There’s a great conversation going on at Carmen Van Kerckhove’s Racialicious blog concerning a series of photographs by artist O. Zhang.
Titled “Daddy and I,” this photo series (including the image above) poses white American males with their adopted Chinese daughters. (Yep... that’s a father-daughter picture.)
O. Zhang is a young Chinese woman who was educated in Beijing and London. She describes the artistic intent behind “Daddy and I” thusly:
“Through the relationship of the emerging feminine power of the adolescent girl to the mature father, each image explores the relation of the two often divided cultures: East and West.”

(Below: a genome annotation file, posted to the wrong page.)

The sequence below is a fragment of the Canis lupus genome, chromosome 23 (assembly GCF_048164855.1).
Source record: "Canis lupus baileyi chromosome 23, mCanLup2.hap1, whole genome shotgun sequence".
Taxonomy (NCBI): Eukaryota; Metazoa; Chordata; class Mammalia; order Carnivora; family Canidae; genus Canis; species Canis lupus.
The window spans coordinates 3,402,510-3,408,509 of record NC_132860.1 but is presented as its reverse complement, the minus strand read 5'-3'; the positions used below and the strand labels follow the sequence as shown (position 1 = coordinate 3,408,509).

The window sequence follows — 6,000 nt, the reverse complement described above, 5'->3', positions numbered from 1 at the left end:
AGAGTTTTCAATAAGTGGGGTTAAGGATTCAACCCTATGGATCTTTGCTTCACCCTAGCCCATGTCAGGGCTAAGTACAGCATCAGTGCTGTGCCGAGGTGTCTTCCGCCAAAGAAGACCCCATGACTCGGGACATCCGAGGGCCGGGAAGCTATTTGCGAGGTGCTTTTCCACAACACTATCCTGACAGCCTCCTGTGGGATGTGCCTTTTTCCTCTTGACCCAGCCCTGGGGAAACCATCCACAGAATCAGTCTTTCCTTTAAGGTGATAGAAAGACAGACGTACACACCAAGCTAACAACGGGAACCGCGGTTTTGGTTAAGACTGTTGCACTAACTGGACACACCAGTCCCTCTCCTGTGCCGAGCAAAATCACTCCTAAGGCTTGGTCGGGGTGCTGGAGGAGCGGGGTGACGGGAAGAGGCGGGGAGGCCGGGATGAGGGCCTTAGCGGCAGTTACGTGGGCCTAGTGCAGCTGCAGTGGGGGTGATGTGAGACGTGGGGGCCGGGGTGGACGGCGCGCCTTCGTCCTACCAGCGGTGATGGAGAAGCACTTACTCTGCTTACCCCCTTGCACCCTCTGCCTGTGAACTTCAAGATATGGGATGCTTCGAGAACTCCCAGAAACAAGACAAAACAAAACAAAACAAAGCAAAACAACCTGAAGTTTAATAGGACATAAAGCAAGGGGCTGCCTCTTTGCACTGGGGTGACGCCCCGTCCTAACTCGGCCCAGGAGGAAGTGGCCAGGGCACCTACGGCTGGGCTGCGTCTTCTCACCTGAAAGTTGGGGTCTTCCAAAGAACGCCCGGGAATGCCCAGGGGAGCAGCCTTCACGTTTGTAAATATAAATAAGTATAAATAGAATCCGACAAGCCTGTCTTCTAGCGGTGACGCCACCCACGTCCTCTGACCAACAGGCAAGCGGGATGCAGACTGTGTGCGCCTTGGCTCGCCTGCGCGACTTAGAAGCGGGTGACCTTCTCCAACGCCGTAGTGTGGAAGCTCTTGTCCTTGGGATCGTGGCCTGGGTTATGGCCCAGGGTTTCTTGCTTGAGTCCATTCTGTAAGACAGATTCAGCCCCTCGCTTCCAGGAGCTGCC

Zhang goes on to say: “I am curious about how the West sees the rapid development of contemporary China. The growing girls symbolize the future potential of China. ... [A]s the girls grow up, will they remain innocent adoptees under the tutelage of their western patriarchs?”
But as Carmen Van Kerckhove (of white and Asian ancestry) says, “there’s something very disturbing and exploitative about these pictures.”
Most of her commenters agree. “If these same photos were taken of little White girls with men of color I don’t think they would even be published. No matter what the relationship was,” writes one.
Another asks: “Was Woody Allen the influence of O. Zheng?” (Ohhh, snap!)